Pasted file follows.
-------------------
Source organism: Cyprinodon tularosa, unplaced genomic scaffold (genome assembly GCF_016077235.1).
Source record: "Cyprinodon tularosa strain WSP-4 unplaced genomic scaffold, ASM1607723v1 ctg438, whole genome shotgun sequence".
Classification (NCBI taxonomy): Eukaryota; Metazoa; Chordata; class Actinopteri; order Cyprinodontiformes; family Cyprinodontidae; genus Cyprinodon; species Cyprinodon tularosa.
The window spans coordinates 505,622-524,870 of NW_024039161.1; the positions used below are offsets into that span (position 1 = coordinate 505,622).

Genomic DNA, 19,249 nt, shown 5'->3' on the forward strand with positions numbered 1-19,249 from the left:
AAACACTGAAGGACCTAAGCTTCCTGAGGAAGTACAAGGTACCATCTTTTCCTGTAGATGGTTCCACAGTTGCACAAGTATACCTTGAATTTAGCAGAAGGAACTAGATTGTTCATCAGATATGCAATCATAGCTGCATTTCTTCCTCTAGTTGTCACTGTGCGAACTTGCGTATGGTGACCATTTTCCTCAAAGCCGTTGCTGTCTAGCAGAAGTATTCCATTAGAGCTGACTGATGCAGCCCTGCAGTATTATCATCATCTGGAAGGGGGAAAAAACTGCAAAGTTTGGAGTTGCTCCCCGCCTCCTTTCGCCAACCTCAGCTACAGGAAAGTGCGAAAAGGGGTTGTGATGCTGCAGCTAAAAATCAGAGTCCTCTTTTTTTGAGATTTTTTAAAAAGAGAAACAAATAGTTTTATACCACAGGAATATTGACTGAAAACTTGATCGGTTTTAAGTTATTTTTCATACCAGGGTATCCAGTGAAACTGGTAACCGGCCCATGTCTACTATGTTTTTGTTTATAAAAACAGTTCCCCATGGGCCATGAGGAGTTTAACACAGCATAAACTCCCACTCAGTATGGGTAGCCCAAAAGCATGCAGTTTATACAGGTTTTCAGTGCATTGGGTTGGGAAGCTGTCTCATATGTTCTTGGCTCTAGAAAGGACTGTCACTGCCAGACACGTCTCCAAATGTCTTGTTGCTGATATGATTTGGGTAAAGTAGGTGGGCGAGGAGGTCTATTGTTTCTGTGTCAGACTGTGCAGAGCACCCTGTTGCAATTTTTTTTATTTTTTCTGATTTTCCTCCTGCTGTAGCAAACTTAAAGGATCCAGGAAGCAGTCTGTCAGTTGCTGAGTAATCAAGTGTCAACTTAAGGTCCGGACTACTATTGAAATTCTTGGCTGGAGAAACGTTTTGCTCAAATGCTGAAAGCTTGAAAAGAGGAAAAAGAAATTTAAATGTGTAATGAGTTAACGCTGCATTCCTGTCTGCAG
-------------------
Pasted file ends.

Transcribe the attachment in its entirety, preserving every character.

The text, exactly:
Source organism: Cyprinodon tularosa, unplaced genomic scaffold (genome assembly GCF_016077235.1).
Source record: "Cyprinodon tularosa strain WSP-4 unplaced genomic scaffold, ASM1607723v1 ctg438, whole genome shotgun sequence".
Classification (NCBI taxonomy): Eukaryota; Metazoa; Chordata; class Actinopteri; order Cyprinodontiformes; family Cyprinodontidae; genus Cyprinodon; species Cyprinodon tularosa.
The window spans coordinates 505,622-524,870 of NW_024039161.1; the positions used below are offsets into that span (position 1 = coordinate 505,622).

Genomic DNA, 19,249 nt, shown 5'->3' on the forward strand with positions numbered 1-19,249 from the left:
AAACACTGAAGGACCTAAGCTTCCTGAGGAAGTACAAGGTACCATCTTTTCCTGTAGATGGTTCCACAGTTGCACAAGTATACCTTGAATTTAGCAGAAGGAACTAGATTGTTCATCAGATATGCAATCATAGCTGCATTTCTTCCTCTAGTTGTCACTGTGCGAACTTGCGTATGGTGACCATTTTCCTCAAAGCCGTTGCTGTCTAGCAGAAGTATTCCATTAGAGCTGACTGATGCAGCCCTGCAGTATTATCATCATCTGGAAGGGGGAAAAAACTGCAAAGTTTGGAGTTGCTCCCCGCCTCCTTTCGCCAACCTCAGCTACAGGAAAGTGCGAAAAGGGGTTGTGATGCTGCAGCTAAAAATCAGAGTCCTCTTTTTTTGAGATTTTTTAAAAAGAGAAACAAATAGTTTTATACCACAGGAATATTGACTGAAAACTTGATCGGTTTTAAGTTATTTTTCATACCAGGGTATCCAGTGAAACTGGTAACCGGCCCATGTCTACTATGTTTTTGTTTATAAAAACAGTTCCCCATGGGCCATGAGGAGTTTAACACAGCATAAACTCCCACTCAGTATGGGTAGCCCAAAAGCATGCAGTTTATACAGGTTTTCAGTGCATTGGGTTGGGAAGCTGTCTCATATGTTCTTGGCTCTAGAAAGGACTGTCACTGCCAGACACGTCTCCAAATGTCTTGTTGCTGATATGATTTGGGTAAAGTAGGTGGGCGAGGAGGTCTATTGTTTCTGTGTCAGACTGTGCAGAGCACCCTGTTGCAATTTTTTTTATTTTTTCTGATTTTCCTCCTGCTGTAGCAAACTTAAAGGATCCAGGAAGCAGTCTGTCAGTTGCTGAGTAATCAAGTGTCAACTTAAGGTCCGGACTACTATTGAAATTCTTGGCTGGAGAAACGTTTTGCTCAAATGCTGAAAGCTTGAAAAGAGGAAAAAGAAATTTAAATGTGTAATGAGTTAACGCTGCATTCCTGTCTGCAG